Sri Ram Gopal, Vijaivargia, Jaipur, India.
Sale, London, Christie, Manson & Woods, Important Autograph Letters Manuscripts and Drawings Oriental Miniatures and Manuscripts, December 18, 1968, lot no. 111: “Krishna Plays his Flute.” 
From 1968 to 2001
Ralph Benkaim, (1914-2001), Beverly Hills, California, purchased at auction by Maggs on behalf of Ralph Benkaim, Christie, Manson & Woods, “Important Autograph Letters Manuscripts and Drawings Oriental Miniatures and Manuscripts,” December 18, 1968, lot no. 111: “Krishna Plays his Flute.” 
From 2001 to 2018
Catherine Glynn Benkaim, Beverly Hills, California, by inheritance from Ralph Benkaim in 2001. 
Arthur M. Sackler Gallery, partial gift and purchase from Catherine Glynn Benkaim. 
 See auction catalogue from Christie’s, London, “Important Autograph Letters Manuscripts and Drawings Oriental Miniatures and Manuscripts.”
 Ralph Benkaim purchased the painting in December 1968 from Christie’s, London, several years before paintings were classified as antiquities by the Indian government, according to his personal records, obtained via Catherine Glynn Benkaim. A telegram from Maggs 18 December 1968 to Mr. Benkaim indicates that Maggs made the purchase on Mr. Benkaim’s behalf.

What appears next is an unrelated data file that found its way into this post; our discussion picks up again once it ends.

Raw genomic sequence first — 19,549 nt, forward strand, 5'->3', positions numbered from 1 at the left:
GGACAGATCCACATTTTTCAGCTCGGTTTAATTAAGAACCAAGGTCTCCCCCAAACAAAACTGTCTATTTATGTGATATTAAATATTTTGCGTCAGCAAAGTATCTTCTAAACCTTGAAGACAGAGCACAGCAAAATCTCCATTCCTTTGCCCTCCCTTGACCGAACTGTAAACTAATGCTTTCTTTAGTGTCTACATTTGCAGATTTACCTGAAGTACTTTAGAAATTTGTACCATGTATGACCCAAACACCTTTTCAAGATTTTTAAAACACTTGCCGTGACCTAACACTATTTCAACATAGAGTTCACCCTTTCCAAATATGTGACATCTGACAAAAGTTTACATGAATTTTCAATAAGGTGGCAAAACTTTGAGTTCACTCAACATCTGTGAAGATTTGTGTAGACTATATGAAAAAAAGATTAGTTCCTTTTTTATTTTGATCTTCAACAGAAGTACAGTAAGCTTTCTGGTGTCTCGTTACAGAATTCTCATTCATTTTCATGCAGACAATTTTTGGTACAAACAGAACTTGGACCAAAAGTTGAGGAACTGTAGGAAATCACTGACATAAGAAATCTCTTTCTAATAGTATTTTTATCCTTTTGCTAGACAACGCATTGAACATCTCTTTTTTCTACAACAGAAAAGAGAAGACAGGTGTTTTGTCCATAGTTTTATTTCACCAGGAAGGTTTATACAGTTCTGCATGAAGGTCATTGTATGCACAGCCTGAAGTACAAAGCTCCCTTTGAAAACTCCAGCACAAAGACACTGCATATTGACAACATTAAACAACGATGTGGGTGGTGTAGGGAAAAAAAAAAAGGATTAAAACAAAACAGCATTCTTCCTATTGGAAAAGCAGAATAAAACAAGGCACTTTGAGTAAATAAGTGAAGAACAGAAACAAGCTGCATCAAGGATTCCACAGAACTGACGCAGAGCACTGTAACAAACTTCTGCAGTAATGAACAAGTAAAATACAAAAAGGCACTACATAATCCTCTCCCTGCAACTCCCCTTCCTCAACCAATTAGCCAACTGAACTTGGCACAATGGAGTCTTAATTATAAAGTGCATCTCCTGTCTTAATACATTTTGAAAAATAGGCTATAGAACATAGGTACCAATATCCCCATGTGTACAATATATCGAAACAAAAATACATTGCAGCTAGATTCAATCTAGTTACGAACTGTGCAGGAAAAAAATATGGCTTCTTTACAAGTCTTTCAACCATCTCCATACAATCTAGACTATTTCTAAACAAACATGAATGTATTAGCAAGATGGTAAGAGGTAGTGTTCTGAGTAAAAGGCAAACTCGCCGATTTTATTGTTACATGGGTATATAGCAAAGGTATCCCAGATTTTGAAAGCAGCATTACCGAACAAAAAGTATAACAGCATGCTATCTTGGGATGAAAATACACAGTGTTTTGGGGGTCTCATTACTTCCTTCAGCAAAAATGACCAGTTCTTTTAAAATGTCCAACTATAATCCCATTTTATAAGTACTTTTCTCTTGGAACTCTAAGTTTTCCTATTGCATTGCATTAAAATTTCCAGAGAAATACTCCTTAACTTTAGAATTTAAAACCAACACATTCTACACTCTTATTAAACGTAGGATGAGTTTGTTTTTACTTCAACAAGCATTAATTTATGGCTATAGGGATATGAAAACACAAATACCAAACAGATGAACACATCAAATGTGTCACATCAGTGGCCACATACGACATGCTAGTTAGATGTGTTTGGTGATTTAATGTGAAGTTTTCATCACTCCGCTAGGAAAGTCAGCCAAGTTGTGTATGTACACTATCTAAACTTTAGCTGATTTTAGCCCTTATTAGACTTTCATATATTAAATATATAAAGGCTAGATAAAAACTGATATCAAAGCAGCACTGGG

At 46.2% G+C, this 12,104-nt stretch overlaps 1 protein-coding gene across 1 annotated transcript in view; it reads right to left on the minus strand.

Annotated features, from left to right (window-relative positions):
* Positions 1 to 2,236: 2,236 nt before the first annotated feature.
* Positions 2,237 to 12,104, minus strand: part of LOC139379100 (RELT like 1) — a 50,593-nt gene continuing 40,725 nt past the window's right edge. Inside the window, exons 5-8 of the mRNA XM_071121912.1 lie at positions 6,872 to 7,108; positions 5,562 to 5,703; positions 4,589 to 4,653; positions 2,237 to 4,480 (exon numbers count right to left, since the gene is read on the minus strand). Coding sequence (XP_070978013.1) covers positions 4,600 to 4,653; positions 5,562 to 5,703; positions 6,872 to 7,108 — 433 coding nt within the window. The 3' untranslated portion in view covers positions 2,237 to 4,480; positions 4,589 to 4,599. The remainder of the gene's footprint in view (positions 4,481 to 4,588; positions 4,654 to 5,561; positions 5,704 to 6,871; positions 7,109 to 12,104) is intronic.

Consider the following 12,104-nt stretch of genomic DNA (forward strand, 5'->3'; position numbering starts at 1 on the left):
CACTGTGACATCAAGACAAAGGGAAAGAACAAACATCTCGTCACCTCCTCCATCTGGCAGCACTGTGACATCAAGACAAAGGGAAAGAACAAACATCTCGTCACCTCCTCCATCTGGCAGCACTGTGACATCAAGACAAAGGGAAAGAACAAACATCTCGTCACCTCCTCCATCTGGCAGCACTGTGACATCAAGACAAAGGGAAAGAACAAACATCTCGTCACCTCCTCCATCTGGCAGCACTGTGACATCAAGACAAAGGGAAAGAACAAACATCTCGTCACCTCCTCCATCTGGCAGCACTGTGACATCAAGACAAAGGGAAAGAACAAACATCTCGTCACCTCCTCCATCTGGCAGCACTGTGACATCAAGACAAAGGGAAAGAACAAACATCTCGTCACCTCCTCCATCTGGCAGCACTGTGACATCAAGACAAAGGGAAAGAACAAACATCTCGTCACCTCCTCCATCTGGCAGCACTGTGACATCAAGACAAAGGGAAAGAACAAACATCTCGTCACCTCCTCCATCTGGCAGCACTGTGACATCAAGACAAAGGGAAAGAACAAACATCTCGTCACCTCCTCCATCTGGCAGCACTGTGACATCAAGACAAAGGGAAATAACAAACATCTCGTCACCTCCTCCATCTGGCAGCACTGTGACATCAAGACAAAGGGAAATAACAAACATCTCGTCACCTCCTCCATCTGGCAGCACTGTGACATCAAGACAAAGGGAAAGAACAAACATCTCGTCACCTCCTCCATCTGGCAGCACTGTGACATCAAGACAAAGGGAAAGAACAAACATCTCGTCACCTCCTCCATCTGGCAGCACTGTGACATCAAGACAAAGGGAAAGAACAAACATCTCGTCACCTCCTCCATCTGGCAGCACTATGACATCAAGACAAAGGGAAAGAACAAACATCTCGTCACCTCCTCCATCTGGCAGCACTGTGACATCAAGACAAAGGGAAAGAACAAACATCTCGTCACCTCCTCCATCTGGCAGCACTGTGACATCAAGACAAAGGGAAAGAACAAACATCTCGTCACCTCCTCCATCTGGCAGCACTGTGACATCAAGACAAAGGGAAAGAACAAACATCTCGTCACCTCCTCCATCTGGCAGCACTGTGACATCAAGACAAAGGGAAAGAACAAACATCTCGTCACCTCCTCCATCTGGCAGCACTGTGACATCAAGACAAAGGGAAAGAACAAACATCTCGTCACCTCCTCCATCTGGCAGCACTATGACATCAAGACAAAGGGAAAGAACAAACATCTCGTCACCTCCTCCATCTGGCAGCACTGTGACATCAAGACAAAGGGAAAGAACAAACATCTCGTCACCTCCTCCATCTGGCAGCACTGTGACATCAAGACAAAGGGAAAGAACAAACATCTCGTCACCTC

See Acquisition Justification Form, object file, Collections Management Office.
 See note 3.
- Previous Owner(s)
Sri Ram Gopal Vijaivargia Jaipur, India
Catherine Glynn Benkaim
Ralph and Catherine Benkaim
Pastoral images of a musical Krishna among his childhood cowherding community are popular in Hindu visual culture. The scene embodies Krishna bhakti, a form of devotionalism that emphasizes the personal relationship with a god who is both transcendent and accessible. Highlighted against a black ground and sheltered by lush trees, Krishna and his gently smiling companions are joyful. Devoted cows and a sleeping calf surround them. Throughout devotional poetry, Krishna and the Vrindaban cows have a special relationship: the village cows seek out Krishna's affection and refuse to be milked by anyone but the god.
The verso features a drawing in black and red ink of a kneeling courtier in profile. The head above the ear (which would have been on the back of the original border) has been cropped where the original border has been cut off. A margin of a thin black line remains.
- Collection Area(s)
- South Asian and Himalayan Art
- Rights Statement
Copyright with museum